tools and trade goods
Given its abundance in volcanic or formerly volcanic areas around the world, obsidian artifacts -- in the form of amulets, tools (including surgical tools), weapons, masks, mirrors, and jewelry -- are one of the more frequently uncovered materials found in archeological excavations.
tsimshian obsidian "spear head"; skeena river, british columbia
Such artifacts have been useful tools in tracing ancient trade routes because the specific chemical composition of each piece is unique, enabling archeologists to determine specific origins.
Archeological evidence suggests that Native Americans traded obsidian from the Pacific coast (where obsidian stores were prolific) to the Atlantic. In British Columbia, modern scientific "finger printing" techniques have dated the trade in obsidian to more than 10,000 years ago.
trephination: ancient surgery
Perhaps one of the most interesting uses of obsidian, archeologically, is as a surgical tool. Used by Neolithic healers as long ago as 7000 BC, obsidian surgical tools are particularly associated with brain trephination, an ancient process to relieve pressure on the brain -- as well as to enable the escape or entrance of spirits -- by removing a piece of the skull (frontal, parietal, or occipital bones).
(Most often performed on adult males -- with fractures from blows produced by heavy objects -- archeologists believe that patients undergoing the operation had an impressive recovery rate because roughly two thirds of the skulls examined reveal various degrees of healing.)
The fact that the edge of a newly chipped obsidian flake is sharper than surgical steel was only re-discovered in the 1970's. Today obsidian blades are currently used by surgeons for heart bypass surgery, eye surgery and cosmetic surgery as obsidian blades cut cleaner, thereby promoting more rapid healing with less scar tissue.
the mirror that smokes
Obsidian was used extensively among pre-Colombian societies throughout North and South America, but it reached its highest development at the hands of the Aztecs. Obsidian was especially sacred to them. Coatlique, mother and "earth monster" in the Aztec creation story, was first impregnated by an obsidian knife, giving birth to Coyolxanuhqui, goddess of the moon, and to a group of male offspring, who became the stars.
, meaning "divine stone," the Aztecs used obsidian to create images of their god of sorcery and divination, Tezcatlipoca
(pronounced " tes-kaht-li-poh'-kah"), the "Mirror that Smokes."
The antithesis of Quetzalcoatl, the "Feathered Serpent" -- who stood for life, love, and luminosity -- Tezcatlipoca represented darkness: he was god of the nocturnal sky, of ancestral memory, of time, and "Lord of the North."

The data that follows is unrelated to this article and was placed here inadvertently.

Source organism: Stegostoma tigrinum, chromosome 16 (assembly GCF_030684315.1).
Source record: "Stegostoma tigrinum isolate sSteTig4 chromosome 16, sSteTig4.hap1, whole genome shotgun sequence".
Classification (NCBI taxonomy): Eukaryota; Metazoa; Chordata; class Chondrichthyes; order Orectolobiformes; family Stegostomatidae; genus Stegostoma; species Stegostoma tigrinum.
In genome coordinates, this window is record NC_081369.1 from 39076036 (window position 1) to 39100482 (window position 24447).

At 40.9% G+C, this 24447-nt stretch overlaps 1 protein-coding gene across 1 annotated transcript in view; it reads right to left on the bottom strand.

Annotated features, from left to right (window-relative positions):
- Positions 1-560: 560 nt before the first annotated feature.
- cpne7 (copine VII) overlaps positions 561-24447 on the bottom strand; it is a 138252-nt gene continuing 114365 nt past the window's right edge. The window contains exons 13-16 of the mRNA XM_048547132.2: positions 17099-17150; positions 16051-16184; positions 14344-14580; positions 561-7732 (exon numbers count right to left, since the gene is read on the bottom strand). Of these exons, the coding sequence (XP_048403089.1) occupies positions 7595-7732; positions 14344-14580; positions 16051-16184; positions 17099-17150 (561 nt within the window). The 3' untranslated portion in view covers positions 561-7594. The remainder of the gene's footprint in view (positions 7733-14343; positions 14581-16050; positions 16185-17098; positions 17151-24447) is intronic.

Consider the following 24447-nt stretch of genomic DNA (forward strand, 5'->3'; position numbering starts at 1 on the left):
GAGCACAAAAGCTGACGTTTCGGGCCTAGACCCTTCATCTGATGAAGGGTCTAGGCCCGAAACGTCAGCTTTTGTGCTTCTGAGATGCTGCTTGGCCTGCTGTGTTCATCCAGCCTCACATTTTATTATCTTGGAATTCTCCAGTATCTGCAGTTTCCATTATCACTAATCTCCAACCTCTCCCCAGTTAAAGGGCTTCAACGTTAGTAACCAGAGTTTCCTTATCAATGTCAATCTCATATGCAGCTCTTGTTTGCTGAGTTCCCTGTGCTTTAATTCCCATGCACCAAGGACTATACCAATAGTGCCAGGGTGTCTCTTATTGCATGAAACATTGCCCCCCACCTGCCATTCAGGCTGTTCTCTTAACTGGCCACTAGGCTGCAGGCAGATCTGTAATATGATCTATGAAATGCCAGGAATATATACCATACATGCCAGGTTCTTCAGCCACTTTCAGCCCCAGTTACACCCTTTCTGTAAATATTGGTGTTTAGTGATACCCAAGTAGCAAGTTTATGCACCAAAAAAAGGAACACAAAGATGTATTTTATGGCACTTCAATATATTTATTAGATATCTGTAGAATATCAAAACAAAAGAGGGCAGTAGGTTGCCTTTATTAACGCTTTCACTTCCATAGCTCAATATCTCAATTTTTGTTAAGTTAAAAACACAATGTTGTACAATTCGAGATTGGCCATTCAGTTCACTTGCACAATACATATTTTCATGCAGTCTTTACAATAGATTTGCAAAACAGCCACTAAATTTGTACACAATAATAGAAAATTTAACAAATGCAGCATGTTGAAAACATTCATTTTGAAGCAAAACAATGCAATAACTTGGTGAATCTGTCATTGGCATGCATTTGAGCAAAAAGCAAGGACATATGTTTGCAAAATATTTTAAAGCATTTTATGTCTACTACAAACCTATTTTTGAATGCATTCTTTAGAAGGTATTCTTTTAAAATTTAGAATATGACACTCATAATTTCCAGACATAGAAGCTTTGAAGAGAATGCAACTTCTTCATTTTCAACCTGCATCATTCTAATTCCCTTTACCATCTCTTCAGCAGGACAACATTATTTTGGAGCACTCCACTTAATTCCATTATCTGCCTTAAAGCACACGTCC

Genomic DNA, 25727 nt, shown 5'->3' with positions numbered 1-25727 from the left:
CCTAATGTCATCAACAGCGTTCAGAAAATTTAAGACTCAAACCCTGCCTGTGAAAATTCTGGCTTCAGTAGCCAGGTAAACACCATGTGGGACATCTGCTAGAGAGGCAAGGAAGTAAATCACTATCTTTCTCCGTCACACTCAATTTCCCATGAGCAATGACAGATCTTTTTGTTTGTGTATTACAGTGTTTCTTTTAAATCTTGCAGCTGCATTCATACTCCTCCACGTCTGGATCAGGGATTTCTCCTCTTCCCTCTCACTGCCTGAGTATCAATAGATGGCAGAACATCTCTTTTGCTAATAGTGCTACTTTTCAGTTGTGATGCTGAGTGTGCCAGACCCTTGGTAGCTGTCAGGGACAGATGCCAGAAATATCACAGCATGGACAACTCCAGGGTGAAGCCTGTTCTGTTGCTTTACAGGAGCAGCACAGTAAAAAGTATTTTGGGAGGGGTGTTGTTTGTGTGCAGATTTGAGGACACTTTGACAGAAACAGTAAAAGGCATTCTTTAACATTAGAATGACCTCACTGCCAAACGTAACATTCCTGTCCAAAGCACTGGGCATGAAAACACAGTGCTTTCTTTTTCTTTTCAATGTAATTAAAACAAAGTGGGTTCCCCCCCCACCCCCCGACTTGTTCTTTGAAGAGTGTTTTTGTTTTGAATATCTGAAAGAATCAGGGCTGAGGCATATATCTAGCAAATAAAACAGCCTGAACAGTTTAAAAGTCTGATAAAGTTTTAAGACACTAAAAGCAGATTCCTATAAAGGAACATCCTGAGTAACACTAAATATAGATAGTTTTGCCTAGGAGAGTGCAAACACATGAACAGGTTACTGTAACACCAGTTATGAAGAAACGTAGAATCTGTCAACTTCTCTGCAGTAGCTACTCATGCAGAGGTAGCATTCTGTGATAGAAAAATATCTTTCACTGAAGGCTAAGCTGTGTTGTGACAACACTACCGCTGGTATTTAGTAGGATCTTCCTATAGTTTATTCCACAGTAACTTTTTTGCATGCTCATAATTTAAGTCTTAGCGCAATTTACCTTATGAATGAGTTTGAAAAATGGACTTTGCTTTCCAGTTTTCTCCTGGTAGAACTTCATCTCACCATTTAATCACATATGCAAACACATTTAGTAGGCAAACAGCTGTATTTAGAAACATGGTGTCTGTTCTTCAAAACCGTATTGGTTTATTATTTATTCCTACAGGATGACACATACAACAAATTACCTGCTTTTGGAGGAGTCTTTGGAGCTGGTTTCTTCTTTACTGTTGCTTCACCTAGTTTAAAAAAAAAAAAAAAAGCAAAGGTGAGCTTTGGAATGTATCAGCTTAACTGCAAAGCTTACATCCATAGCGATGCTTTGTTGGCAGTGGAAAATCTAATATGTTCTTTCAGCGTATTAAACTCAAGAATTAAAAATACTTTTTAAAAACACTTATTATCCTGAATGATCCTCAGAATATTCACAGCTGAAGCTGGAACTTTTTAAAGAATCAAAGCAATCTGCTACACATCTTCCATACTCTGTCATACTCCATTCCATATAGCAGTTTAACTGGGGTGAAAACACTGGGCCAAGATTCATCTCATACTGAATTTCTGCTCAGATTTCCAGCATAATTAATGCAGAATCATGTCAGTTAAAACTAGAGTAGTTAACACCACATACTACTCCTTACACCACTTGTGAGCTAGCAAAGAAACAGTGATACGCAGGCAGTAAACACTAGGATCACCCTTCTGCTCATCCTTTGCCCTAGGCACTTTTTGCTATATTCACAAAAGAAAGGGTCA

Another aspect of the dark god, was Itzpaplotl (also known as Itzlacoliuhque), "obsidian knife butterfly," the beautiful female goddess of fate, stars, and agriculture who had death symbols scrawled on her face.
And yet another aspect of Tezcatlipoca was Itzcoliuhqui, the "twisted obsidian one," god of the curved obsidian blade," who stood for darkness and destruction: blinded and cast down from the heavens, he struck out randomly at his victims.
sacrifice and sorcery
The Aztec economy was based primarily on corn (or maize) and good crops depended on the sun. To ensure that the sun would have the strength to rise each day, and to prevent the end of the world, Tonatiuh -- god of the Sun -- demanded a regular provisioning of human blood and sacrifices were conducted on a grand scale -- it was not unusual for several thousand victims to be killed in a single day. With sacrificial alters at the top of tall pyramids, built to be as close to the sun as possible, human offerings were often dispatched with the aid of an obsidian-bladed knife, their still pulsating hearts lifted high to the Sun.
malachite and obsidian knife (reproduction)
Aztec priests drew on Tezcatlipoca's power when using obsidian and pyrite mirrors in divination and healing practices.
For example, if a child was suffering from 'soul loss' the healer would look at the reflection of the child's image in an obsidian mirror or a container with water. If the image were clear the child would soon recover -- if it were shadowy, the soul had been lost. (Like the Aztecs, some people in parts of Mexico today believe that 'soul loss' is a cause of illness.)
(Symbolically, eyes are commonly used to represent shining or reflective surfaces such as mirrors or water. The jaguar, primary shamanic animal in Central America, was associated with sorcery and divination, the underworld, caves, water, night, and hunting. Aztec shamans claimed they could read the mysteries of the spirit world in a jaguar's eyes just as they could in an obsidian mirror. The jaguar was so closely identified with mirrors and magic that it became Tezcatlipoca's totem.)